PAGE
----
It’s time to raise a finger of warning regarding the prolific use of the “CEO President” analogy in the current primary rhetoric. The role of President of the United States may have some things in common with the role of CEO of a large corporation but then again the office of President has things in common with many different roles. The USA is not a corporation and the President is not the CEO.
There is nothing fundamentally wrong with making comparisons between different roles in society to learn from similarities as well as the differences. The problem is that we often take these kinds of analogies much too far. Listening to the political rhetoric around the presidential primaries I get the uneasy feeling that many people, including some presidential candidates, actually think running the country is the same as running a company. Again, although there are clearly some similarities, the differences are so significant and so many that we should be wary of even using this analogy.
Corporations are generally not democracies. CEOs, even the best ones, are accustomed to having orders executed. As long as the CEO enjoys the support of the board he/she expects action. Good CEOs may tolerate a great deal of open hearted and even heated discussion until a decision is made but after the decision is made the CEO expects loyalty to the decision and action towards executing the decision. Opposition and competition for a corporation are by definition confined to the competition, i.e. to other companies providing similar goods and services not people within the organization.
The President of the USA does not have the consolidated power of a CEO and cannot expect to have his/her orders followed after a decision is made. The decision making process is long and complicated and usually involves so much bargaining with opposition that the final result hardly resembles the original idea. When some sort of decision is finally pushed through Congress it is still free for any and all opposition to work actively against the decision. What CEO would tolerate that kind of behavior within their own organization?
Shareholders, employees, customers and suppliers are distinctly different roles and for the most part completely different people. In government there are no investors who expect a certain return on investment. The closest role to a citizen that can be found in a corporation would be that of customer. The concept of customer may be useful in terms of government providing various services to citizens which the citizens pay for through taxes. But again, there is not a direct correlation between the recipient of the service and the payer for the service. Typically real customers have a choice but in most areas government has a monopoly on the services provided. Certainly citizens have choice in terms of voicing opinions and electing politicians to make wanted changes but this is a long slow process.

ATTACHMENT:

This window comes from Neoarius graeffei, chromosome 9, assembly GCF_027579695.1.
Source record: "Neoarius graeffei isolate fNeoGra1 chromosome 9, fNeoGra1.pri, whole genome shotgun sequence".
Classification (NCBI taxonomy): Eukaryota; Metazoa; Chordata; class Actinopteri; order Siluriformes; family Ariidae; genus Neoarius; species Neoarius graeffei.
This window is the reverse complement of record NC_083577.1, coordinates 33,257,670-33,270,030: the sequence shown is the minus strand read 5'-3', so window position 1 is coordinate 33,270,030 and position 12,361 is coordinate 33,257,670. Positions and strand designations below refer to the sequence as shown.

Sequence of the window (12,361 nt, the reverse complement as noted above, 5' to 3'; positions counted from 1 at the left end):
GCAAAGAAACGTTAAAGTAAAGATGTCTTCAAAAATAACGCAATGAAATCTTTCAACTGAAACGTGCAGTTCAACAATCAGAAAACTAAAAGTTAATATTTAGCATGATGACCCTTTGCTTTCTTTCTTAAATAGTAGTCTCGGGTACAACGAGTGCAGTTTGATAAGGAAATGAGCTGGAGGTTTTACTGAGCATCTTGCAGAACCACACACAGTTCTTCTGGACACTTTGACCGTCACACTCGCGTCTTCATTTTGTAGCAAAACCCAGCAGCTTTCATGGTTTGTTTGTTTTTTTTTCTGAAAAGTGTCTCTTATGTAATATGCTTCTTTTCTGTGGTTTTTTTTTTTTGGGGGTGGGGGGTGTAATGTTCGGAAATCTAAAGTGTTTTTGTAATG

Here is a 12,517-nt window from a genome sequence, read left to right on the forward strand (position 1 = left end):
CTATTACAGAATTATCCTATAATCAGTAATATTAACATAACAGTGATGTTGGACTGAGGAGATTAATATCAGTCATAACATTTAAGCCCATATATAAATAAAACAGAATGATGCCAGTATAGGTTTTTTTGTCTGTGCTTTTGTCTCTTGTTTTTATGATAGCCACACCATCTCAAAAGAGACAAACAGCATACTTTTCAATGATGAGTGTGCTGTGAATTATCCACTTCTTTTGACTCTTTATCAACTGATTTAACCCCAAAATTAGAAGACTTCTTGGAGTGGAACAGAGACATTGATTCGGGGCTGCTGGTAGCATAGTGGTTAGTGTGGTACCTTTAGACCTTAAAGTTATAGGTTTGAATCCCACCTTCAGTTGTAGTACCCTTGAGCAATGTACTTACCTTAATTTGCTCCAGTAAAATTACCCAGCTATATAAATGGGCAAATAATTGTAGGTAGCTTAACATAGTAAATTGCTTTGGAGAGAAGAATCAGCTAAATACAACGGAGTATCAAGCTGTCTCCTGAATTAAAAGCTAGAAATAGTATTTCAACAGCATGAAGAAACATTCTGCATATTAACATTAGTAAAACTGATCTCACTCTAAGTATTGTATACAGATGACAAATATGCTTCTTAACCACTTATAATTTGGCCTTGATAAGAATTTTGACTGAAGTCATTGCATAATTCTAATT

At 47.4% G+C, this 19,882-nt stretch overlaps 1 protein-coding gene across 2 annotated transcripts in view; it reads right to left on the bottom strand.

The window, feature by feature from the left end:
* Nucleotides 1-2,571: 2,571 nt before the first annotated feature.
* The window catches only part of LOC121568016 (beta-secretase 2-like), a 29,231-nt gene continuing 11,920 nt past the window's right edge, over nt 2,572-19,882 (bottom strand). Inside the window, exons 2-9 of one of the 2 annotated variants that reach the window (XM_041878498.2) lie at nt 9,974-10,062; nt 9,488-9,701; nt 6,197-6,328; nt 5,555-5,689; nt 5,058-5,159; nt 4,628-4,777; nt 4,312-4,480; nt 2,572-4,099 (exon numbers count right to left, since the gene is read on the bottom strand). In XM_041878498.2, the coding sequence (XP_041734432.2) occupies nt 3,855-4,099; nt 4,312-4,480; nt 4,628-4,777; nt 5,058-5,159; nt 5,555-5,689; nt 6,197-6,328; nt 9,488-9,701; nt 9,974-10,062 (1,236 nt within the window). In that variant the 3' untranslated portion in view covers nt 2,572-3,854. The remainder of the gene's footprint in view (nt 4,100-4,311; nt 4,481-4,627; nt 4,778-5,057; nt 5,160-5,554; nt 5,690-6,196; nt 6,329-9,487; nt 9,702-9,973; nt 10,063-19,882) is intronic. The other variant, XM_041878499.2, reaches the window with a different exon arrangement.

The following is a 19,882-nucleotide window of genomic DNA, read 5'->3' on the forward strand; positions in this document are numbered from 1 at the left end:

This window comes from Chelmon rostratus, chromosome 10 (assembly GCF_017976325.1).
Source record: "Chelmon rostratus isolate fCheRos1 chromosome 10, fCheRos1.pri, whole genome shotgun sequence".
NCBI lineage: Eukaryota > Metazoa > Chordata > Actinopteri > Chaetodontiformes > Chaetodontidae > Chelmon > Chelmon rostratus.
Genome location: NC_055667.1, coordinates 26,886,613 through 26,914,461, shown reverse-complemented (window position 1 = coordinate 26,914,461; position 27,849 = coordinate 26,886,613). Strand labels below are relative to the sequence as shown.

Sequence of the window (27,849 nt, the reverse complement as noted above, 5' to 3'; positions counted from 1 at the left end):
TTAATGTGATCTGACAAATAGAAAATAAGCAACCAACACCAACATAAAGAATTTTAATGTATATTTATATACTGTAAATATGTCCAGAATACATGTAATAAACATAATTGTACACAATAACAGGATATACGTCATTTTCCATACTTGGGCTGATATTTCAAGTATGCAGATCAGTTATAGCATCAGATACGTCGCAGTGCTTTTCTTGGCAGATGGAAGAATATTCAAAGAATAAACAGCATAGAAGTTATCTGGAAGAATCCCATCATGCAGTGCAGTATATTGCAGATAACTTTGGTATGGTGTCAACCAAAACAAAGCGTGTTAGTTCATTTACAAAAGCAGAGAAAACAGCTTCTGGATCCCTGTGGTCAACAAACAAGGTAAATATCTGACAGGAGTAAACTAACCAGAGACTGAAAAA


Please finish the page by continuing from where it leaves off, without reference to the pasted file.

If we insist on using corporate language to describe government the best we could do is to call government a kind of “Shared Service” organization. We as taxpayers decide that certain services would be better if we share. We pool resources in order to provide those services to us. In developed democracies like the USA most political debate is focused on “how much” service should be provided not on what services. There is no real debate about wether we should provide education, healthcare, a legal system, military or welfare. The debate is more focused on how far reaching these services should be and how they should be financed.
There are employees and clearly much of the leadership skills required for leading a large company will be useful in leading these employees but corporations do not have a monopoly on good leadership. Good leaders may have honed their skills in NGOs, military, medicine, education or any number of other places.
There are opportunities to learn from corporations about efficiency in processes and good customer service but then again corporations may well have opportunities to learn from other areas in society as well.
Our founding fathers intentionally created a system of checks and balances to guarantee that too much power didn’t end up in the hands of one person or one group. CEOs are dictators. Companies are dictatorships. We have seen examples of leaders of some countries trying to implement a CEO-like leadership (ie Italy, Hungary, etc) and the end results are devastating to the democratic process.